Eddie Vedder has served as Pearl Jam’s frontman, in addition to a guitarist and primary lyricist, since 1990. Inducted to the Rock & Roll Hall of Fame in 2017 as a member of Pearl Jam, Vedder’s trademark vocal style inspired a generation. His energetic and unvarnished stage presence coupled with his honest conversations with the audience led Pearl Jam as pioneers in live performances and social justice.
Vedder’s signature ethos carries into his solo work. His first project came out in 2007 with the soundtrack album for the film Into the Wild and earned him a Golden Globe for the song “Guaranteed.” In 2012, Vedder’s sophomore solo album, Ukulele Songs, received a Grammy nomination for Best Folk Album. Most recently, he collaborated with Glen Hansard for the Flag Day Original Motion Picture soundtrack and has released tracks off his forthcoming solo album Earthling.
Eddie Vedder was born in Evanston, Ill., on December 23, 1964 where he became a lifelong Chicago Cubs fan before moving with his family to San Diego County in the mid−1970s. It was in southern California that Vedder began to play guitar and learned to surf.
In 1990, Vedder received a tape of a band from Seattle that needed a singer. Vedder wrote lyrics for three of the songs, mailed it back to Seattle, and the songs ultimately became the Pearl Jam songs “Alive”, “Footsteps” and “Once”. Vedder moved north and was recruited by Ament, Gossard and McCready to join their new band, known then as Mookie Blaylock before becoming Pearl Jam.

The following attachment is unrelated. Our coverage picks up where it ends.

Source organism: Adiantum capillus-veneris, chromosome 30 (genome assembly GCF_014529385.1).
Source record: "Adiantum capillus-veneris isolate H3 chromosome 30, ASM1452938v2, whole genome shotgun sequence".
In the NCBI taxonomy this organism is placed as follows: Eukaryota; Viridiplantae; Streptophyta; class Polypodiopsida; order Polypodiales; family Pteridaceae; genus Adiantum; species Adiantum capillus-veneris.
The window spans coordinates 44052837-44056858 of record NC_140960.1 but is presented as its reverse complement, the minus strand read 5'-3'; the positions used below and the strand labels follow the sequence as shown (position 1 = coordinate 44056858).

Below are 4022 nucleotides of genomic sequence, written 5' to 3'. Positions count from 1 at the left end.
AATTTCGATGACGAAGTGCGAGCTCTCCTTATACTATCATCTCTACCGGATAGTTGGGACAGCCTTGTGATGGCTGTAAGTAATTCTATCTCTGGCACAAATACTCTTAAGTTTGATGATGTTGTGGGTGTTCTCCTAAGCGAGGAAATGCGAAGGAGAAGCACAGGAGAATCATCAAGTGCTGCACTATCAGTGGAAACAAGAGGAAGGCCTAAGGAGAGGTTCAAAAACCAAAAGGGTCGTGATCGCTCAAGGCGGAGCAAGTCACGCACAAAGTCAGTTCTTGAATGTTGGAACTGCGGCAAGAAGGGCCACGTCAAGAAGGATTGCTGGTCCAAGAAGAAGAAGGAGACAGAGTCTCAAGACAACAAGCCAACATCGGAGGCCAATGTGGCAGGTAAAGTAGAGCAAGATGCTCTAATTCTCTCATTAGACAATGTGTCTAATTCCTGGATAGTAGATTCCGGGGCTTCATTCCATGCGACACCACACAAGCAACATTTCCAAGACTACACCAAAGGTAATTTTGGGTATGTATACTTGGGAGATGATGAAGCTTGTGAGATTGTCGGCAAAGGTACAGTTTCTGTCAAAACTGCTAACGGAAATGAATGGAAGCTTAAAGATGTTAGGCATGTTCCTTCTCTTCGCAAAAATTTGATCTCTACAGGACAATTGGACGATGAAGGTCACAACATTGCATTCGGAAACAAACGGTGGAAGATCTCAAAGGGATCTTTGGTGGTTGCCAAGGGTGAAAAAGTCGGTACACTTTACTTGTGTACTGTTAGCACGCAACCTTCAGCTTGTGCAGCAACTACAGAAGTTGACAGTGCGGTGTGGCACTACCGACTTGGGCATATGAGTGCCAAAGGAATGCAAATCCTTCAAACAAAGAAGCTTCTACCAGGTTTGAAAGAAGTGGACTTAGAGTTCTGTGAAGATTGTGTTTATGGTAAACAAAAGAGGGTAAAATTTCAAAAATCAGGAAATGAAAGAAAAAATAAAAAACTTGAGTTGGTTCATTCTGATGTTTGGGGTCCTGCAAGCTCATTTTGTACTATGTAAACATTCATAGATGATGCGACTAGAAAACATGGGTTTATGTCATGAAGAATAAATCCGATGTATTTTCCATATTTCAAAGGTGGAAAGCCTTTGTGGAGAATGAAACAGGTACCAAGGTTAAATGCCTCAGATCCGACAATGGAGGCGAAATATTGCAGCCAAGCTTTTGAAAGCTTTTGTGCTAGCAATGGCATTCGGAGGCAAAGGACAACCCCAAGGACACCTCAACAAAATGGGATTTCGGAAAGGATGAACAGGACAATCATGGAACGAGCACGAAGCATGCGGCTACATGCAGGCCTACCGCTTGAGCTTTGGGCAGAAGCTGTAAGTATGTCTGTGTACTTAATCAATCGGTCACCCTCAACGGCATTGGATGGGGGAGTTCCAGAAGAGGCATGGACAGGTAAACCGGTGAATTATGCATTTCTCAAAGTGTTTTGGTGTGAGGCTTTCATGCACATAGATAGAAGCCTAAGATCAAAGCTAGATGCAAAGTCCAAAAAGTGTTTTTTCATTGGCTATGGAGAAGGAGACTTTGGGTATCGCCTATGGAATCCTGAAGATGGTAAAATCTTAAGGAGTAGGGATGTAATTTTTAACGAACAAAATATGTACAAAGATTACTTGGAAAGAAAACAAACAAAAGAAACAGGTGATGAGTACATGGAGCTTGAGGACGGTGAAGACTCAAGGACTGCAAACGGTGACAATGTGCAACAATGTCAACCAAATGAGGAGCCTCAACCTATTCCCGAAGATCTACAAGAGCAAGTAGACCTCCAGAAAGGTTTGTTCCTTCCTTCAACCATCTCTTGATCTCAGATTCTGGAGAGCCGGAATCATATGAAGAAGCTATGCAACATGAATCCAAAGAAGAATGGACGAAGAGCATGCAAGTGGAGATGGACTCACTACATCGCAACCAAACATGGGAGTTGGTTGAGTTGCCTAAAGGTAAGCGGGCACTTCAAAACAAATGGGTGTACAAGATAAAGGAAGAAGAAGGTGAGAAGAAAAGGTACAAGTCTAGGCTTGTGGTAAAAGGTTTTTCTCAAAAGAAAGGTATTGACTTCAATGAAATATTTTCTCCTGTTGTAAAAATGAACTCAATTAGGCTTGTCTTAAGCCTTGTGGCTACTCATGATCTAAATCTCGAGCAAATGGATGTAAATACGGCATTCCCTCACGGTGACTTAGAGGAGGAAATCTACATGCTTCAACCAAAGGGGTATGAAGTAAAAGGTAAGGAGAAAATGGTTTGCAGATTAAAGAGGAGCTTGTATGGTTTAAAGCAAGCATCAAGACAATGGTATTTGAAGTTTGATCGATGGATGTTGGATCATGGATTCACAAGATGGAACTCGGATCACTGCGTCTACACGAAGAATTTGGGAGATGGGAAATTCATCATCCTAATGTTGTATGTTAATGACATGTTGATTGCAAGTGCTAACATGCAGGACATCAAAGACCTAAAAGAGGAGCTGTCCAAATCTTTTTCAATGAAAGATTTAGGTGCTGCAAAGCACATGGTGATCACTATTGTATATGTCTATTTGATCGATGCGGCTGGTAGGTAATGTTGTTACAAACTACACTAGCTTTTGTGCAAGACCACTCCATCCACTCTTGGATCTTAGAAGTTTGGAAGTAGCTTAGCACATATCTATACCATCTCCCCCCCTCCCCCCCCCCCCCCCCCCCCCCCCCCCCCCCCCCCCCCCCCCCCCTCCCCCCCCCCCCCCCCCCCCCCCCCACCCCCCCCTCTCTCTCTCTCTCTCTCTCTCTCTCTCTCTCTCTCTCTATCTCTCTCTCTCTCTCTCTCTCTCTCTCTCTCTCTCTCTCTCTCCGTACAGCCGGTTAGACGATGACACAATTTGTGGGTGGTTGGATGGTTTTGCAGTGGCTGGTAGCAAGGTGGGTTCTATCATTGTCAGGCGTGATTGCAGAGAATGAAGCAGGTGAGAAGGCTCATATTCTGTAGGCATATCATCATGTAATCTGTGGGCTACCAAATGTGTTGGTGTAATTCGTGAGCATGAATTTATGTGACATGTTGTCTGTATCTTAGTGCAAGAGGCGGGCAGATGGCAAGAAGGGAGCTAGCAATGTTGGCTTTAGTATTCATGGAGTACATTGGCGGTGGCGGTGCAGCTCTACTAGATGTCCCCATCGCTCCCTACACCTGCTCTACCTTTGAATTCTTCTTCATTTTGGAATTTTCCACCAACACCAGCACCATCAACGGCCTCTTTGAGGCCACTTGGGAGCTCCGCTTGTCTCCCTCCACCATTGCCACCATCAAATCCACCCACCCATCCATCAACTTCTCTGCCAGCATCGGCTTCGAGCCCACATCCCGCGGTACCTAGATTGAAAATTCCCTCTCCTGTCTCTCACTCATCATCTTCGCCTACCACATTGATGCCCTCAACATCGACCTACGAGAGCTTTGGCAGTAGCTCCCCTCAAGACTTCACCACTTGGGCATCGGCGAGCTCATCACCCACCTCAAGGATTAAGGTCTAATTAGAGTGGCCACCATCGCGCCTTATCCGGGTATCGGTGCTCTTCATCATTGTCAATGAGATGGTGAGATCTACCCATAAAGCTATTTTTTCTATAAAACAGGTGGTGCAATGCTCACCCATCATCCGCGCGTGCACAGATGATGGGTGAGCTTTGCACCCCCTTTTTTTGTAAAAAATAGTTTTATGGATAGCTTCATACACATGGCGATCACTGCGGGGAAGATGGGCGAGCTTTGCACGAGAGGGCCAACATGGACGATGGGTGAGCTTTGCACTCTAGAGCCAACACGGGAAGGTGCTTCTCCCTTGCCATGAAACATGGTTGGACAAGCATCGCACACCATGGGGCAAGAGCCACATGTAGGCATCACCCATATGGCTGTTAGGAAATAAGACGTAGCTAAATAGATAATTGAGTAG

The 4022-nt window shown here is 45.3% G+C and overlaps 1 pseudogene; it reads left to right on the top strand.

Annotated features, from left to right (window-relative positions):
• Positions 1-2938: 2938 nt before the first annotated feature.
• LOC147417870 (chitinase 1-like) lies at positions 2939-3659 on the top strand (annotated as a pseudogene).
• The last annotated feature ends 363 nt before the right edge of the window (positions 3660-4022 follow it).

Vedder’s lyrics address many of the key issues of our times including gun violence, racism, and climate change. In addition to the activism inherent to the music, Vedder is an outspoken advocate for several progressive, social, and political causes, most notably abortion access and the environment. A longtime supporter of Surfrider Foundation, Vedder has most recently been vocal in banning offshore drilling along the US coast.
“Though some may think there should be a separation between art, music and politics, it should be reinforced that art can be a form of nonviolent protest,” Vedder says.
In addition to his activism, Vedder and his wife Jill McCormick Vedder co-founded the EB Research Partnership, dedicated to finding a cure for epidermolysis bullosa, a family of rare genetic disorders that affects the skin. The Vedder family is active in supporting both the work of the organization and the children who are impacted by the disorder.
Vedder and his wife reside in Seattle with their two daughters.